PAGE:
9 Declarations [dcl.dcl]

9.11 Attributes [dcl.attr]

9.11.1 Attribute syntax and semantics [dcl.attr.grammar]

Attributes specify additional information for various source constructs such as types, variables, names, blocks, or translation units.
	attribute-specifier-seq attribute-specifier
	[ [ attribute-using-prefix attribute-list ] ]
	alignas ( type-id ... )
	alignas ( constant-expression ... )
	using attribute-namespace :
	attribute-list , attribute
	attribute ...
	attribute-list , attribute ...
	attribute-token attribute-argument-clause
	attribute-namespace :: identifier
	( balanced-token-seq )
	balanced-token-seq balanced-token
	( balanced-token-seq )
	[ balanced-token-seq ]
	{ balanced-token-seq }
	any token other than a parenthesis, a bracket, or a brace
If an attribute-specifier contains an attribute-using-prefix, the attribute-list following that attribute-using-prefix shall not contain an attribute-scoped-token and every attribute-token in that attribute-list is treated as if its identifier were prefixed with N::, where N is the attribute-namespace specified in the attribute-using-prefix.
This rule imposes no constraints on how an attribute-using-prefix affects the tokens in an attribute-argument-clause.
end note
[[using CC: opt(1), debug]]         // same as [[CC​::​opt(1), CC​::​debug]]
  void f() {}
[[using CC: opt(1)]] [[CC::debug]]  // same as [[CC​::​opt(1)]] [[CC​::​debug]]
  void g() {}
[[using CC: CC::opt(1)]]            // error: cannot combine using and scoped attribute token
  void h() {}
end example
For each individual attribute, the form of the balanced-token-seq will be specified.
end note
In an attribute-list, an ellipsis may appear only if that attribute's specification permits it.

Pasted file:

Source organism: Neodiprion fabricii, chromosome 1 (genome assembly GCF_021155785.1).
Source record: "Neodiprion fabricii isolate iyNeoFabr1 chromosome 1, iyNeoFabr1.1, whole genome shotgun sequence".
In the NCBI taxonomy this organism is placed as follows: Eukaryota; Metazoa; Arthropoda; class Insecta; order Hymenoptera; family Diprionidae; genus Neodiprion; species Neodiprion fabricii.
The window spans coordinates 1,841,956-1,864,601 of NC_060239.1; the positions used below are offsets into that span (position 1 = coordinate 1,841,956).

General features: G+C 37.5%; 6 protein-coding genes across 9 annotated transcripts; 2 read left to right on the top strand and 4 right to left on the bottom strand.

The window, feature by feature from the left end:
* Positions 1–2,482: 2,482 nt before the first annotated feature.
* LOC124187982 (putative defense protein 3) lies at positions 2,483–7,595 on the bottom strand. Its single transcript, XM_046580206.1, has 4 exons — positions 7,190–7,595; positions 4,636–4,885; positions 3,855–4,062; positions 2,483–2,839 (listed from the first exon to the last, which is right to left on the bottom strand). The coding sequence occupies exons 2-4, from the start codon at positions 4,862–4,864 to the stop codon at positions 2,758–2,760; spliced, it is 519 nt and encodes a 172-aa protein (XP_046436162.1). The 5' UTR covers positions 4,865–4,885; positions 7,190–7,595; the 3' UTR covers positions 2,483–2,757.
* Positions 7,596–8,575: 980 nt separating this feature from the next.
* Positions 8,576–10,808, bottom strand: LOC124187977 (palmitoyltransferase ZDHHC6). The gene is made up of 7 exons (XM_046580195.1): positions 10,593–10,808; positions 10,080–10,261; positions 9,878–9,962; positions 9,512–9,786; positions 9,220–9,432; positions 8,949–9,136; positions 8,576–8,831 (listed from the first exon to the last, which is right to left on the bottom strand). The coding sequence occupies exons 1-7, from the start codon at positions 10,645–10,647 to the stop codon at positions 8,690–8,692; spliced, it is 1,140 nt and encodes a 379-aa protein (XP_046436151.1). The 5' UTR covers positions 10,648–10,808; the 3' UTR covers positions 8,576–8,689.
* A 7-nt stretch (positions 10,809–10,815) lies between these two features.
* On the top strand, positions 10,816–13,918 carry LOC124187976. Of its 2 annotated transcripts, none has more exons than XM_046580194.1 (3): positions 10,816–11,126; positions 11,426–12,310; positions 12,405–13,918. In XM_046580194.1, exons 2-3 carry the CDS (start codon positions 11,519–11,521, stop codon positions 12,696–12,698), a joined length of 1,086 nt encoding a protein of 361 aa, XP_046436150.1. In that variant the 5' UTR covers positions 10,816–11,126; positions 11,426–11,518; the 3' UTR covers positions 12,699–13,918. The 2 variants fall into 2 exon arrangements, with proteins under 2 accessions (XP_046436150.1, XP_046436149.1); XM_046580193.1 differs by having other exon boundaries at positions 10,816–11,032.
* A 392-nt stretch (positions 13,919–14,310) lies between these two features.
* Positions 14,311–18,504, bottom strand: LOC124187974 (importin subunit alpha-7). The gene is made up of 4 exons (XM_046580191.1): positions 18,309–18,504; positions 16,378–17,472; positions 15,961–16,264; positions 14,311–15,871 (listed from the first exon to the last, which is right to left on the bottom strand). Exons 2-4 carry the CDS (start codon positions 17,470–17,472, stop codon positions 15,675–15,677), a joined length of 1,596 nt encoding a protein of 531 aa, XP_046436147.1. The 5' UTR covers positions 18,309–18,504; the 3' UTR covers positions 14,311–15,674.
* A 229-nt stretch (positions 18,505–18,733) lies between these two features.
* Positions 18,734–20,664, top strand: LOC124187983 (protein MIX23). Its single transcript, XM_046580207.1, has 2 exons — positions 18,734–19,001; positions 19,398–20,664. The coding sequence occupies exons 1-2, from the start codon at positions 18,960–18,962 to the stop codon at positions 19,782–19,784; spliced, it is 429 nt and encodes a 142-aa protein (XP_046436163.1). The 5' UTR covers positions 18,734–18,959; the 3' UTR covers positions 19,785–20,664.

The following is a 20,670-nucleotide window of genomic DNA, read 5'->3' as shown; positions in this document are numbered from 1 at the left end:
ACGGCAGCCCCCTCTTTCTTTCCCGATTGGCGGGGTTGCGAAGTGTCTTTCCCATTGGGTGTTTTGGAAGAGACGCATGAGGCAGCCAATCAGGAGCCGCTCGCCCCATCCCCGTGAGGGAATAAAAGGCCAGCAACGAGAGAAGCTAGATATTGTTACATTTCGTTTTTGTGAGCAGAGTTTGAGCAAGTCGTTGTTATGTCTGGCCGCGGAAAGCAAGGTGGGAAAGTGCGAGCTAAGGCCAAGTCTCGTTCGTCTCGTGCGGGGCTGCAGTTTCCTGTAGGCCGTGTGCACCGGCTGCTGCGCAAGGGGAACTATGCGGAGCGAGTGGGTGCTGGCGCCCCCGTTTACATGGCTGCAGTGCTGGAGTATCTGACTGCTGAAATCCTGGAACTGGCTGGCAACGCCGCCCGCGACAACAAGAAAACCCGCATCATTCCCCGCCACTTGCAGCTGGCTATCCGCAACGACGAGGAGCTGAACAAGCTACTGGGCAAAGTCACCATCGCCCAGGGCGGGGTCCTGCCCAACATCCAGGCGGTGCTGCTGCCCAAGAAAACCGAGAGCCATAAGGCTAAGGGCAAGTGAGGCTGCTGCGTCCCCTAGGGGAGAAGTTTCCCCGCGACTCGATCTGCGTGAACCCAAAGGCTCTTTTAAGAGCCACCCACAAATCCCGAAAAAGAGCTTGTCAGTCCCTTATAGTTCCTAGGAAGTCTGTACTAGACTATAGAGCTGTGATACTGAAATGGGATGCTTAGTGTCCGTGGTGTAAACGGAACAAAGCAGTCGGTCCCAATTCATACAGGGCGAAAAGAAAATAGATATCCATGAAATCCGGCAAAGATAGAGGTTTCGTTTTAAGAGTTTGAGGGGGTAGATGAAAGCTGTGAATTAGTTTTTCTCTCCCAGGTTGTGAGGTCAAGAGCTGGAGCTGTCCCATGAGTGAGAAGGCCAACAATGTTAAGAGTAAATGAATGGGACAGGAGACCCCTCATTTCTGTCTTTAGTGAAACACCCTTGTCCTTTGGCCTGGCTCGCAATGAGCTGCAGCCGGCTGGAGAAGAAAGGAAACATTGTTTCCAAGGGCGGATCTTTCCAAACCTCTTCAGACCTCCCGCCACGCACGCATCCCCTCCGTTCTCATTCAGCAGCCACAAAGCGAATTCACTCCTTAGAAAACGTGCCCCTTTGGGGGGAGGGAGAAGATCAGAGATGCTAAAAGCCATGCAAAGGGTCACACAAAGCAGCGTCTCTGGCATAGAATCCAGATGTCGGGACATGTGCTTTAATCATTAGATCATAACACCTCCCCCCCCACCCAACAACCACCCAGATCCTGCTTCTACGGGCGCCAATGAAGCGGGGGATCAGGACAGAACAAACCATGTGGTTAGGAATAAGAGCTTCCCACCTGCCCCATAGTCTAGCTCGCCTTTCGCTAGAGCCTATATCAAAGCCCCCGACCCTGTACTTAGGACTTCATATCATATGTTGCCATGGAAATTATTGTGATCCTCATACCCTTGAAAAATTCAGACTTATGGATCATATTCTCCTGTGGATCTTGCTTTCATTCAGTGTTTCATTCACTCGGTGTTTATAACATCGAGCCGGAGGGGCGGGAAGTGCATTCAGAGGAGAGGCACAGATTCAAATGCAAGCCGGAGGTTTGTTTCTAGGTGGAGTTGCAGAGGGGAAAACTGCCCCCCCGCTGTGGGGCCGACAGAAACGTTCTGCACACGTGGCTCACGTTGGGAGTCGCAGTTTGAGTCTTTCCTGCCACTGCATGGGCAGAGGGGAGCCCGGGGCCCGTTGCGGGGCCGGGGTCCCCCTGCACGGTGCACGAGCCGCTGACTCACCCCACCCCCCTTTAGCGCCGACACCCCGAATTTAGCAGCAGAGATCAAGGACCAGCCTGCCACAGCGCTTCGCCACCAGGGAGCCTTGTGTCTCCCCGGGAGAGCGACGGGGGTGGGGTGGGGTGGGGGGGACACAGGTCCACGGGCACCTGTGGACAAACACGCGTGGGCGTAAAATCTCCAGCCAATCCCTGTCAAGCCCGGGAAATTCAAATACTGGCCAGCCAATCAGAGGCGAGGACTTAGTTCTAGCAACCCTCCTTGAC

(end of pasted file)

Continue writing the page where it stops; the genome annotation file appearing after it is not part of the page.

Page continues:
An attribute followed by an ellipsis is a pack expansion.
An attribute-specifier that contains no attributes has no effect.
The order in which the attribute-tokens appear in an attribute-list is not significant.
If a keyword or an alternative token that satisfies the syntactic requirements of an identifier ([lex.name]) is contained in an attribute-token, it is considered an identifier.
No name lookup is performed on any of the identifiers contained in an attribute-token.
The attribute-token determines additional requirements on the attribute-argument-clause (if any).
Each attribute-specifier-seq is said to appertain to some entity or statement, identified by the syntactic context where it appears ([stmt.stmt], [dcl.dcl], [dcl.decl]).
If an attribute-specifier-seq that appertains to some entity or statement contains an attribute or alignment-specifier that is not allowed to apply to that entity or statement, the program is ill-formed.
If an attribute-specifier-seq appertains to a friend declaration, that declaration shall be a definition.
For an attribute-token (including an attribute-scoped-token) not specified in this document, the behavior is implementation-defined.
Any attribute-token that is not recognized by the implementation is ignored.
Each implementation should choose a distinctive name for the attribute-namespace in an attribute-scoped-token.
end note
Two consecutive left square bracket tokens shall appear only when introducing an attribute-specifier or within the balanced-token-seq of an attribute-argument-clause.
If two consecutive left square brackets appear where an attribute-specifier is not allowed, the program is ill-formed even if the brackets match an alternative grammar production.
end note
int p[10];
void f() {
  int x = 42, y[5];
  int(p[[x] { return x; }()]);  // error: invalid attribute on a nested declarator-id and
                                // not a function-style cast of an element of p.
  y[[] { return 2; }()] = 2;    // error even though attributes are not allowed in this context.
  int i [[vendor::attr([[]])]]; // well-formed implementation-defined attribute.
end example